Class Today is on Short Sales and Anyone in a Short Sale Knows it’s Anything But Short!
Seems like today anything goes (or not) when it comes to short sales, and no two are the same, however here are some generalities.
- Your lender requires your entire application/package be submitted all at the same time. Let’s do it right from the beginning, in the long-run it can save you time and help save your transaction.
- Your approval may be determined by a third-party negotiator (an asset manager outside your lending institution) who is most likely over-worked and has more on their plate than they can handle.
- Your approval process can be more difficult if there is more than one loan. Even if multiple loans were made by the same lender, you may have two completely different departments (or locations) needed to approve the process.
- Your lender may require a new property appraisal or a BPO, aka Broker Price Opinion, usually completed by a local Realtor.
- Your second (or 3rd) lender won’t (and isn’t required to) roll over, they will expect some compensation/payoff to sign off the loan, this will be negotiated with the first lender.
- Your REALTORS(S) experience obviously is crucial, however (irrespective of what you may have heard from some) your broker does not have control of whether your lender will consent to the short payoff.
- Your broker will may not provide legal or tax advice, you are advised to see your own from the proper professional.
- Your lender (if approved after waiting months) will want a fast closing and condition the approval on a final last minute review of costs and expenses just days prior to closing.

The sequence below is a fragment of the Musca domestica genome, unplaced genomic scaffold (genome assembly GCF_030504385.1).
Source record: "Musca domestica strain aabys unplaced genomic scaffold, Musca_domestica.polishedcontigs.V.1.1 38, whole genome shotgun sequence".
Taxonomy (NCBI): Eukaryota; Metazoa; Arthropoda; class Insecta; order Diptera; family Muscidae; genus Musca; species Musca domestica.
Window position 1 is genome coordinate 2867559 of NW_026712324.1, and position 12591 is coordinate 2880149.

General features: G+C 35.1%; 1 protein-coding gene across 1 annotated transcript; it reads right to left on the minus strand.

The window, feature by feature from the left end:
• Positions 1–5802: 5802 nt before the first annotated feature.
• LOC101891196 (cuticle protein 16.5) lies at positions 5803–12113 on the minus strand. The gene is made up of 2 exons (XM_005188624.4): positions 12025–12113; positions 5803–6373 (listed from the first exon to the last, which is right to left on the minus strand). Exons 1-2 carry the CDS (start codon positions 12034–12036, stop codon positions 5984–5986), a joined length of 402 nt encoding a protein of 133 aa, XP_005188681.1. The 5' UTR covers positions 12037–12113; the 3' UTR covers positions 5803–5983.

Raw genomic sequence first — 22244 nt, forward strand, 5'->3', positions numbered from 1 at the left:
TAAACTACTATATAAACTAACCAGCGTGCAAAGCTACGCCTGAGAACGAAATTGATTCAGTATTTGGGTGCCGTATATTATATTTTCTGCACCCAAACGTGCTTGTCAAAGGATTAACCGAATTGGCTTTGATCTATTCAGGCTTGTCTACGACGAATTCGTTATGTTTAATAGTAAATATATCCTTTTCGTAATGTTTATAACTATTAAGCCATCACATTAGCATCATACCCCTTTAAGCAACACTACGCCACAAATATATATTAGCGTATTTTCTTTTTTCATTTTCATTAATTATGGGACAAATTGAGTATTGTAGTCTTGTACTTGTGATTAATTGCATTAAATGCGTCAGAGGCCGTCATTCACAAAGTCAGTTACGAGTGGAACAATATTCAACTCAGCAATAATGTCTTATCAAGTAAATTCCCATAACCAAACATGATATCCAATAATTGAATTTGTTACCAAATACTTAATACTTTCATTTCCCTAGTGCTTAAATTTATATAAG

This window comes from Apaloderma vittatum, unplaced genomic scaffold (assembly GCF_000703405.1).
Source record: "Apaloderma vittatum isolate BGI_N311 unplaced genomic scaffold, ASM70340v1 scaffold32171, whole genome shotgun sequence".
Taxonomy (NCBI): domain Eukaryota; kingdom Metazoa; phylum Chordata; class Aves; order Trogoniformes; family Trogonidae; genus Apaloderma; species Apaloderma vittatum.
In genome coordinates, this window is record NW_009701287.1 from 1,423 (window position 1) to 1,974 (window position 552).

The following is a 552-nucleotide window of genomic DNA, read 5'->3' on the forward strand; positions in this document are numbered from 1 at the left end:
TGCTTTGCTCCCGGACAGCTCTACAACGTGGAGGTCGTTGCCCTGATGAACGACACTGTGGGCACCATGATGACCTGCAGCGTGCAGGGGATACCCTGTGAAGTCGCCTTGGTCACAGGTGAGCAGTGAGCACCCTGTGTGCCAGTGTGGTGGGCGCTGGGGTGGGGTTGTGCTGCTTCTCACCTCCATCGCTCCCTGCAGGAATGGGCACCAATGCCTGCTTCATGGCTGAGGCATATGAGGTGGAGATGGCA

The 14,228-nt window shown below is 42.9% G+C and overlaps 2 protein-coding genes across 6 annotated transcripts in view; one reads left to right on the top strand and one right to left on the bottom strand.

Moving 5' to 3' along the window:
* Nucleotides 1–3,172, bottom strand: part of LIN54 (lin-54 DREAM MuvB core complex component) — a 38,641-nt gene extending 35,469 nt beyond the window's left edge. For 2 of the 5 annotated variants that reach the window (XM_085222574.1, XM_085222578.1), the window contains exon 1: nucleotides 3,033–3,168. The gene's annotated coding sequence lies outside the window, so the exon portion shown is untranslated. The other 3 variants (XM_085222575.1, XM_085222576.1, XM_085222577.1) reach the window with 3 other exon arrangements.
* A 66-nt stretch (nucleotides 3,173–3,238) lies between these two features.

- Your buyer is not required to meet your lenders terms.
- Your short sale addendum (to the purchase agreement if you use the CA standard form) states you shall reasonably cooperate with the lender (s) in the short-sale process.
- Your buyer’s deposit check may or most like may not be placed into escrow until written approval is received from your lender.
- Your buyer may not stick it out, they may withdraw their offer at some point, depending on the length of time it takes to receive a reply from your lender.
- You and your buyer may incur some expenses during the escrow, i. e. inspection, appraisal, association documents. etc, etc.
- Your lender is likely to move forward with a foreclosure during the short sale process.
- Your lender is not likley pay for any house repairs.
- Your lender is not likely to pay for back association fees.
- Your lender may or may-not postpone a trustees sale during the short sale process.
- Your lender may ask for a financial contribution from you to close.
- Your lender may make last minute requirements so hold onto your hat until you close.
So when it comes to a short sale, as much as anything else, be prepared to be patient and contact me, Lynda@PreferredHomeBrokers.com.